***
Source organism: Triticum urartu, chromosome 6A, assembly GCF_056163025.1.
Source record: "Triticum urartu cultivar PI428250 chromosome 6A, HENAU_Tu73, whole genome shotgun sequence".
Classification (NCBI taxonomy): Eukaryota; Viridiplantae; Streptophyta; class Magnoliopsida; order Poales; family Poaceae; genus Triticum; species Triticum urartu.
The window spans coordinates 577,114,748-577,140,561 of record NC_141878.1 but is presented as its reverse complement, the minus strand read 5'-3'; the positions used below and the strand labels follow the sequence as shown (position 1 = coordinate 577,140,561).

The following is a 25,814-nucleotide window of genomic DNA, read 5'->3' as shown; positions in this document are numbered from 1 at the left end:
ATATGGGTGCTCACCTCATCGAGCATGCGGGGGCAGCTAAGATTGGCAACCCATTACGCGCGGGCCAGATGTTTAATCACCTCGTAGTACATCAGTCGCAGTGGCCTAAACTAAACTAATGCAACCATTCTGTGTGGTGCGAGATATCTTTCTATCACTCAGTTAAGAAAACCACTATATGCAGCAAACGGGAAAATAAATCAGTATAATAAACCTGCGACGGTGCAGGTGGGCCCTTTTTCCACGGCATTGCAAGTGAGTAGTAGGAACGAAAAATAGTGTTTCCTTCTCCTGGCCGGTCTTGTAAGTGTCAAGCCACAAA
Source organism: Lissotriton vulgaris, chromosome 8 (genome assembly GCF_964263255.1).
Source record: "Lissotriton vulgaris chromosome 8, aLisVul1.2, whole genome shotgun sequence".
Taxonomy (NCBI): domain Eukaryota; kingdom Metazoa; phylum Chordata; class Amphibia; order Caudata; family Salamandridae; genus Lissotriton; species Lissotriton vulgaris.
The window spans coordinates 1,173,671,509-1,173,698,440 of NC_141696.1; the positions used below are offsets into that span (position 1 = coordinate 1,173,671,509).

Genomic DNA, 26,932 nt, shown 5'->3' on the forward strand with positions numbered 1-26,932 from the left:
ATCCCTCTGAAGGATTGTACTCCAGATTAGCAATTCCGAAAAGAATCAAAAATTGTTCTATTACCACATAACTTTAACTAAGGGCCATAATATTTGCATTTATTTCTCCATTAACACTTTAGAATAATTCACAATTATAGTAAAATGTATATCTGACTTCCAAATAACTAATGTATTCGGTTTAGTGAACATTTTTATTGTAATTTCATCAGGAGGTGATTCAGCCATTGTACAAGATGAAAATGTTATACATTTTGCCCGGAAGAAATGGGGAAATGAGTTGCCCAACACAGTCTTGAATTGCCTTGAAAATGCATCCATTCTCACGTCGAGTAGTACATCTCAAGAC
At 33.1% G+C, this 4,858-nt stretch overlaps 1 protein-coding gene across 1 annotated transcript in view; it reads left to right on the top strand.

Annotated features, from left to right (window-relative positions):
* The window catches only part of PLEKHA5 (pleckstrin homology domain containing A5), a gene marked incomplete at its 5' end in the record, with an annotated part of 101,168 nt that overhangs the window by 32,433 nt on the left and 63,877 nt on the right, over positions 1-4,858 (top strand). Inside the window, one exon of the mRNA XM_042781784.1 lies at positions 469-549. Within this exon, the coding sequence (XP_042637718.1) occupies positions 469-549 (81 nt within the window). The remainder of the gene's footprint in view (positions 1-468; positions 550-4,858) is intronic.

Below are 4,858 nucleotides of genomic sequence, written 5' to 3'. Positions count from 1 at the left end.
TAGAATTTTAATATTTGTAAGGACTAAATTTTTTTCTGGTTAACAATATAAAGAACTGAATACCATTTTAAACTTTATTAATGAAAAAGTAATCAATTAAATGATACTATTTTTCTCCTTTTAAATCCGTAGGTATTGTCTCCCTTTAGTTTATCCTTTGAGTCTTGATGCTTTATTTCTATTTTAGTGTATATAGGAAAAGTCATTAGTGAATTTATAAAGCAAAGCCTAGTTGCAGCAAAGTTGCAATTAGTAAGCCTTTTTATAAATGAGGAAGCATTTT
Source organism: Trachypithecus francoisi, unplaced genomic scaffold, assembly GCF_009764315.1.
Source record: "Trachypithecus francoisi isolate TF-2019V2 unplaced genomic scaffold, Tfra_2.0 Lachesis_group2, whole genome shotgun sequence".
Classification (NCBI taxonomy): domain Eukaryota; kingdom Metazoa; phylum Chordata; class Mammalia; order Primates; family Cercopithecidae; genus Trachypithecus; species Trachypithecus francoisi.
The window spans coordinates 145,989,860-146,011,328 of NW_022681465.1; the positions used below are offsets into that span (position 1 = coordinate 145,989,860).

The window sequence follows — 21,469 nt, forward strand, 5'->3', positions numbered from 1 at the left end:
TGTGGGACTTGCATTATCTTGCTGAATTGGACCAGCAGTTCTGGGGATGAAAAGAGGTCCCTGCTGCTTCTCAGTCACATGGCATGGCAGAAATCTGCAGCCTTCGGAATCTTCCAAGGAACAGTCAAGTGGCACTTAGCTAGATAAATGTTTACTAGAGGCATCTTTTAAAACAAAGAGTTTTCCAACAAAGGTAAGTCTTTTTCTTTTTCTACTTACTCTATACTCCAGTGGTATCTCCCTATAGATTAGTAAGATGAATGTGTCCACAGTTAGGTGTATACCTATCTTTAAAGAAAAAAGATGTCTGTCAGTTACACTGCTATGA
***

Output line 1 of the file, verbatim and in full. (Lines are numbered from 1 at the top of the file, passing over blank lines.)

Source organism: Triticum urartu, chromosome 6A, assembly GCF_056163025.1.